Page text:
G – Gallium Nitride (GaN)
Last week we talked about epitaxy and film, which ties into our discussion this week about gallium nitride. Gallium nitride is used as an epitaxial layer that is grown on the polished upper surface of the sapphire substrate. Most advanced LED devices are built upon sapphire (Al2O3) substrates. Since GaN and sapphire have a huge lattice mismatch, the GaN “epi layer” is a highly stressed film.
To make an LED, crystal layers of GaN are grown on a substrate material. The substrate material must have certain qualities, and the most commonly used for LEDs today are sapphire and silicon carbide. Due to differences in material properties between GaN and these materials, the GaN crystal grows imperfectly on such foreign substrates, and produces a high incidence of imperfections which reduce the light generation efficiency of the LED.
The ability to grow GaN crystals on its native GaN substrate (“GaN on GaN”) is significant. The crystal grows much more perfectly, can accommodate much higher power densities, and allows the LED emit 5-10 times more light from the same crystal area. This is called “light density”- it’s the reason that GaN on GaN devices exhibit far more point-source-like qualities. The picture to the left below shows GaN grown on a foreign substrate, while the one on the right shows GaN grown on GaN.
As an added benefit, the GaN on GaN technology is more heat tolerant than other substrate types and allows higher energy conversion in small form factors. The recent commercialization of GaN on GaN technology is a significant breakthrough in energy density, allowing 5-10 times more lumens to be generated per unit volume.
H – High-Brightness LEDs
Since the original LED in 1962, the technology has grown rapidly. With seven-segment LED displays seeing popularity in the 1970s and 1980s, but falling off due to liquid crystal displays being more flexible and lower cost at the time, for a while it seemed like LEDs would not be a popular technology. Due to defects in crystal structure and poor substrate creation, the light output of LEDs was not anywhere near its potential. However, in the 1990s high-brightness gallium nitride (GaN) LEDs were discovered, and it was a short step to the 2000s, when bright white LEDs became a lighting revolution.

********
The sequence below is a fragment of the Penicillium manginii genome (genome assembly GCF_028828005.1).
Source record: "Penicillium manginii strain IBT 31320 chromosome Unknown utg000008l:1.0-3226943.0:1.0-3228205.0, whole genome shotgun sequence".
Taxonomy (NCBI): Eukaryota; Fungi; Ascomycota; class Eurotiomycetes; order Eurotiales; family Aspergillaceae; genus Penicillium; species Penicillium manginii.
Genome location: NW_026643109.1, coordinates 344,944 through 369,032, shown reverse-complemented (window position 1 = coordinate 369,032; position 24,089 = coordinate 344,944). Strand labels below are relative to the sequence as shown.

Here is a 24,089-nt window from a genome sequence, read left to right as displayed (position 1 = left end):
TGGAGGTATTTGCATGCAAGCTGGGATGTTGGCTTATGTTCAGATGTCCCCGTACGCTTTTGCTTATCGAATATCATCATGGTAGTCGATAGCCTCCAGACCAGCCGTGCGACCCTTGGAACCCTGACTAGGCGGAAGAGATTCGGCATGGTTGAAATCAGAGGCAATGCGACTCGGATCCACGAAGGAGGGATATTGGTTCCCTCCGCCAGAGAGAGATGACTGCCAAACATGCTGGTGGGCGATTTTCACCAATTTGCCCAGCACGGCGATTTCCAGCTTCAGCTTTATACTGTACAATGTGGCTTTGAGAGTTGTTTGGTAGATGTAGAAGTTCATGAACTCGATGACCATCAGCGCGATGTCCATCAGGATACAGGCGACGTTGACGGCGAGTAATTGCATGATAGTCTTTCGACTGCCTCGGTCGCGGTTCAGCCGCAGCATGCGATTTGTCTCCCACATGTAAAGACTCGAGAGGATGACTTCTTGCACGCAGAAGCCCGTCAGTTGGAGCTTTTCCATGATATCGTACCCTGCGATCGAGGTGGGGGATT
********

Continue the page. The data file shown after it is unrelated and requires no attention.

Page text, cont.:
One of the fastest growing technologies in the world is High-Bright/High-Power LEDs. Industrial and commercial lighting contribute a large part in the HB LED market growth. Other end uses are found in aircraft lighting and powerful heaters in water purification systems.
For high-brightness LED applications, such as outdoor lighting or rear projection screen lighting, a matrix configuration of LEDs is used. In this configuration, the LEDs are placed in tightly packed rows and columns to generate the most light.
These LEDs are very efficient by a factor of ~60%. They are durable, long lasting, and over time, cost reducing. HB LEDs can drive very high currents into the hundreds of mA; some HB LEDs can emit lumens in the thousands. High-brightness LED applications require maximum thermal transfer to achieve performance requirements.
HP/HB LEDs consume only a fraction of power in comparison to incandescent bulbs, but LED applications tend to generate a lot of heat, and in a very small localized area. Temperature per unit or area is high with HP and HB LEDs, requiring an inherent cooling process if they are to last a long time. In response, some pretty interesting heat sinks and heat spreaders are available. But it all starts inside the LED, and that heat has to be removed and controlled, or the LED will self-destruct.
Stay tuned next week for more on LEDs!
LED Journal: white paper "A Critical Advance in MR16 LED Lamps" http://www.ledjournal.com/main/category/white/. http://www.soraa.com/public/docs/A_Critical_Advance_In_MR16_Lamps-Benya.pdf.
LEDs Magazine: “SSL industry celebrates 50th birthday of visible LED light”, http://ledsmagazine.com/news/9/10/7.
Solid State Technology Journal: “The gleam of well-polished sapphire”, http://electroiq.com/blog/2013/01/the-gleam-of-well-polished-sapphire/.
Palomar Technologies, Inc.